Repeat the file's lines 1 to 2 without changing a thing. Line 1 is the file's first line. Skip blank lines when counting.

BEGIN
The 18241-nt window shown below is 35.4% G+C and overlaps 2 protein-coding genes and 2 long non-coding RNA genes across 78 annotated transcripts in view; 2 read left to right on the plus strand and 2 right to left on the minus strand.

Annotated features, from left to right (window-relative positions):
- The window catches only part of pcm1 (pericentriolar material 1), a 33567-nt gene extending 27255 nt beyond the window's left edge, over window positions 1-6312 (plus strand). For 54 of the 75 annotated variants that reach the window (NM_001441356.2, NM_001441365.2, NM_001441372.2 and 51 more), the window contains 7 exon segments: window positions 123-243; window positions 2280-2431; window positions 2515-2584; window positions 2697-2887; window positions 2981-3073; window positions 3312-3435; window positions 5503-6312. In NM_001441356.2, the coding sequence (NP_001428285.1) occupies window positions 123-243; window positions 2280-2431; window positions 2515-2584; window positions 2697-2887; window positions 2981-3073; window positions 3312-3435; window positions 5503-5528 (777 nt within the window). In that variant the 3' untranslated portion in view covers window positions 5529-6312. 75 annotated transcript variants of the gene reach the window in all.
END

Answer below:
The 18241-nt window shown below is 35.4% G+C and overlaps 2 protein-coding genes and 2 long non-coding RNA genes across 78 annotated transcripts in view; 2 read left to right on the plus strand and 2 right to left on the minus strand.

Annotated features, from left to right (window-relative positions):